How pygmy moths started to diversify 100 million years ago

Related Articles

Related Articles

The leaf-mining pygmy moths (family Nepticulidae) and the white eyecap moths (family Opostegidae) are among the smallest moths in the world with a wingspan of just a few millimetres.

Their caterpillars make characteristic patterns in leaves: leaf mines. For the first time, the evolutionary relationships of the more than 1000 species have been analysed on the basis of DNA, resulting in a new classification.

Today, a team of scientists, led by Dr Erik J. van Nieukerken and Dr. Camiel Doorenweerd, Naturalis Biodiversity Center, Leiden, The Netherlands, published three inter-linked scientific publications in the journal Systematic Entomology and the open access journal ZooKeys, together with two online databases, providing a catalogue with the names of all species involved.

 

The evolutionary study, forming part of the PhD thesis of Doorenweerd, used DNA methods to show that the group is ancient and was already diverse in the early Cretaceous, ca. 100 million years ago, partly based on the occurrence of leaf mines in fossil leaves. The moths are all specialised on some species of flowering plants, also called angiosperms, and could therefore diversify when the angiosperms diversified and largely replaced ecologically other groups of plants in the Cretaceous. The study lead to the discovery of three new genera occurring in South and Central America, which are described in one of the two ZooKeys papers, stressing the peculiar character and vastly undescribed diversity of the Neotropic fauna.

Changing a classification requires a change in many species names, which prompted the authors to simultaneously publish a full catalogue of all 1072 valid species names that are known worldwide and the many synonymic names from the literature from the past 150 years.

Creating such a large and comprehensive overview became possible from the moths and leaf-mine collections of the world’s natural history museums, and culminates the past 35 years of research that van Nieukerken has spent on this group. However, a small, but not trivial, note in one of the publications indicates that we can expect at least another 1000 species of pygmy leafminer moths that are yet undiscovered.

NATURALIS BIODIVERSITY CENTER

 

Download the HeritageDaily mobile application on iOS and Android

More on this topic

LATEST NEWS

Photos of Stolen Mosaic Reveals Oldest Representation of Roman Hydraulic Wheel

Researchers from the University of Warsaw have determined that a mosaic stolen from Apamea in present-day Syria is the oldest representation of a Roman hydraulic water wheel.

Study Reveals True Origin of Oldest Evidence of Animals

Two teams of scientists have resolved a longstanding controversy surrounding the origins of complex life on Earth.

The Microbiome of Da Vinci’s Drawings

The work of Leonardo Da Vinci is an invaluable heritage of the 15th century. From engineering to anatomy, the master paved the way for many scientific disciplines.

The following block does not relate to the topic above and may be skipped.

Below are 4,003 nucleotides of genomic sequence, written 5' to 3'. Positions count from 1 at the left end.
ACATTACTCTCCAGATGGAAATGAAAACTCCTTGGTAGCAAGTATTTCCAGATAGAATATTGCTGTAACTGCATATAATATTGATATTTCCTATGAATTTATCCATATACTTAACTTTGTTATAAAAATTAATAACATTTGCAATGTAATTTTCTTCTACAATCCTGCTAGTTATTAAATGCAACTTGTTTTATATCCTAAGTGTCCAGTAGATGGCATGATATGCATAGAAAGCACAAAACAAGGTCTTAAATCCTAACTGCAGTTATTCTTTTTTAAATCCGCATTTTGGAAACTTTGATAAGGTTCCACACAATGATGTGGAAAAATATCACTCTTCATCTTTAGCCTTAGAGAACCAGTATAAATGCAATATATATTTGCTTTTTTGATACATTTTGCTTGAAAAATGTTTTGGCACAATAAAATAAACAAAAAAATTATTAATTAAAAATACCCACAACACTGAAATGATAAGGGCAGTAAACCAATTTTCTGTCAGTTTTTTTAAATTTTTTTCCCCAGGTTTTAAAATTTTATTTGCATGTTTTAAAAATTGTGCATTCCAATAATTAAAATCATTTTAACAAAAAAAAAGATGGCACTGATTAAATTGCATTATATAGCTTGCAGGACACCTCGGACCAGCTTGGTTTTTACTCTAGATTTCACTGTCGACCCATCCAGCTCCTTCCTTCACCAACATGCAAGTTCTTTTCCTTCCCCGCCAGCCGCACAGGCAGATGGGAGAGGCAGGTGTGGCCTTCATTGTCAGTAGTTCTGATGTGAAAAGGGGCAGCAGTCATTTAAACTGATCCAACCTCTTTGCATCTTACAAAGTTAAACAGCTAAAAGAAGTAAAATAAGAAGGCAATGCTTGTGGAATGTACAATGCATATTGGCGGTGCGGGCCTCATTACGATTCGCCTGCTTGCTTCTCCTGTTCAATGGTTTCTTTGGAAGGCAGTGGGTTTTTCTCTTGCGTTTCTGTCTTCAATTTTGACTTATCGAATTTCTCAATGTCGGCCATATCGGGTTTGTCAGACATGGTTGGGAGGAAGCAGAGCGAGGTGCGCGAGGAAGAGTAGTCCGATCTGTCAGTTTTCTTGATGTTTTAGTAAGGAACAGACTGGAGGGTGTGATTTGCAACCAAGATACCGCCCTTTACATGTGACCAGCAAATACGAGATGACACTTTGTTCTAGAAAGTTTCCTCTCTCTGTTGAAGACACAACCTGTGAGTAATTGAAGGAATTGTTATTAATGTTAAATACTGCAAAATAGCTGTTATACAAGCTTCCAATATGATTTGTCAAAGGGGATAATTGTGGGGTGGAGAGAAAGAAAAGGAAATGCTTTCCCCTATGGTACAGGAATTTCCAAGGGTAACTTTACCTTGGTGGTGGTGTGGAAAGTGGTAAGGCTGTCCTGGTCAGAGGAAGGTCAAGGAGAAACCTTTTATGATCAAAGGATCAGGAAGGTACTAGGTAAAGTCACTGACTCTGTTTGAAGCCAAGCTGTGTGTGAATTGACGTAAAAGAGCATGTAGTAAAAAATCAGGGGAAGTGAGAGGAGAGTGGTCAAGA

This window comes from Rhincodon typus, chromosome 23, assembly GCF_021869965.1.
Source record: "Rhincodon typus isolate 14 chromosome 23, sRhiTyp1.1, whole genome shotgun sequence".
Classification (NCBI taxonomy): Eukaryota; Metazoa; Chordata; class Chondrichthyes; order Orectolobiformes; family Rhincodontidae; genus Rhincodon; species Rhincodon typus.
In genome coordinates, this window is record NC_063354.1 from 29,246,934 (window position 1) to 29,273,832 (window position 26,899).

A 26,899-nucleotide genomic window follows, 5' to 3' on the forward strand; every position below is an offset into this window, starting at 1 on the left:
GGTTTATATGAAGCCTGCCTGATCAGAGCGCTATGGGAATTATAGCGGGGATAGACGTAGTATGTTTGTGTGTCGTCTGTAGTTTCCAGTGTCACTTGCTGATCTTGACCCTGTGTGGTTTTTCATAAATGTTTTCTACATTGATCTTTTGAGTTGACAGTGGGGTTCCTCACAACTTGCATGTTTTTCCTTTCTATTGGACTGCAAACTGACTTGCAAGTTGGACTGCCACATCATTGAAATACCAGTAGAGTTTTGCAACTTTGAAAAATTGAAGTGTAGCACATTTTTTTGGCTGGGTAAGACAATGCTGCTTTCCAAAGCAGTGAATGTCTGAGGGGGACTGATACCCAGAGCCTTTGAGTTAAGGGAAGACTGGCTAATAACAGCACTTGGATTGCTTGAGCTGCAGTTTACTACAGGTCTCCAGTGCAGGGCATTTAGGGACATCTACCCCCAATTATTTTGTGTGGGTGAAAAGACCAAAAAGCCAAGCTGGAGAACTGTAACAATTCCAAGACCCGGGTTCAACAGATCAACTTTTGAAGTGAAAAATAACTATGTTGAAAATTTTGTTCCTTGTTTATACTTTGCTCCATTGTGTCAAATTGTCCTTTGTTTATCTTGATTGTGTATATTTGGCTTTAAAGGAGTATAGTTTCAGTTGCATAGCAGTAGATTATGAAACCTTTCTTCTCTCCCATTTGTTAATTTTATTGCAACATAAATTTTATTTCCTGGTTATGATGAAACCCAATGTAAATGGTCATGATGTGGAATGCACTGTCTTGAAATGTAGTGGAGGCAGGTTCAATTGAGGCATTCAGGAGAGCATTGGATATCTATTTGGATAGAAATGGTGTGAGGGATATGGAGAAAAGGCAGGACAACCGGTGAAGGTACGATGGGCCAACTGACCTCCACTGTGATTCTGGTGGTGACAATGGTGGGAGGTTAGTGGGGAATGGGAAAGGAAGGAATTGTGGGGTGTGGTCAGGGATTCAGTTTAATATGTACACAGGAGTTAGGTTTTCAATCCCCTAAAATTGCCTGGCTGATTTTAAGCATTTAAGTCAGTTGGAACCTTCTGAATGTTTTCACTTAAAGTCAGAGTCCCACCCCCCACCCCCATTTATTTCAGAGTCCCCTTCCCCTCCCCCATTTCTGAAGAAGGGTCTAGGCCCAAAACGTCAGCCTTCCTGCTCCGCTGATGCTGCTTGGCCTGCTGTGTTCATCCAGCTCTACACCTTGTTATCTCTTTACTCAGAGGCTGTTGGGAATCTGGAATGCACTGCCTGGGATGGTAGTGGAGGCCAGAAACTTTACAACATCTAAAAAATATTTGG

The Private Estates of the Royal Family

The private estates of the Royal Family are the privately owned assets, not to be confused with the Crown Estates which belong to the British monarch as a corporation sole or "the sovereign's public estate".

Field Geology at Mars’ Equator Points to Ancient Megaflood

Floods of unimaginable magnitude once washed through Gale Crater on Mars' equator around 4 billion years ago - a finding that hints at the possibility that life may have existed there, according to data collected by NASA's Curiosity rover and analyzed in joint project by scientists from Jackson State University, Cornell University, the Jet Propulsion Laboratory and the University of Hawaii.

Middle Stone Age Populations Repeatedly Occupied West African Coast

Although coastlines have widely been proposed as potential corridors of past migration, the occupation of Africa's tropical coasts during the Stone Age is poorly known, particularly in contrast to the temperate coasts of northern and southern Africa.

Naqa – The Meroitic City

Naqa, also called Naga'a, and presently referred to as the El-Moswarat Andel-Naqa'a Archaeological Area was one of the ancient cities of the Nubian Kingdom of Kush, located on the east-bank of the River Nile in Western Butan (historically called the Island of Meroë) in Sudan.

Prehistoric Shark Hid its Largest Teeth

Some, if not all, early sharks that lived 300 to 400 million years ago not only dropped their lower jaws downward but rotated them outwards when opening their mouths.

Popular stories

Legio IX Hispana – The Lost Roman Legion

One of the most debated mysteries from the Roman period involves the disappearance of the Legio IX Hispana, a legion of the Imperial Roman Army that supposedly vanished sometime after AD 120.

The Secret Hellfire Club and the Hellfire Caves

The Hellfire Club was an exclusive membership-based organisation for high-society rakes, that was first founded in London in 1718, by Philip, Duke of Wharton, and several of society's elites.

Port Royal – The Sodom of the New World

Port Royal, originally named Cagway was an English harbour town and base of operations for buccaneers and privateers (pirates) until the great earthquake of 1692.

Matthew Hopkins – The Real Witch-Hunter

Matthew Hopkins was an infamous witch-hunter during the 17th century, who published “The Discovery of Witches” in 1647, and whose witch-hunting methods were applied during the notorious Salem Witch Trials in colonial Massachusetts.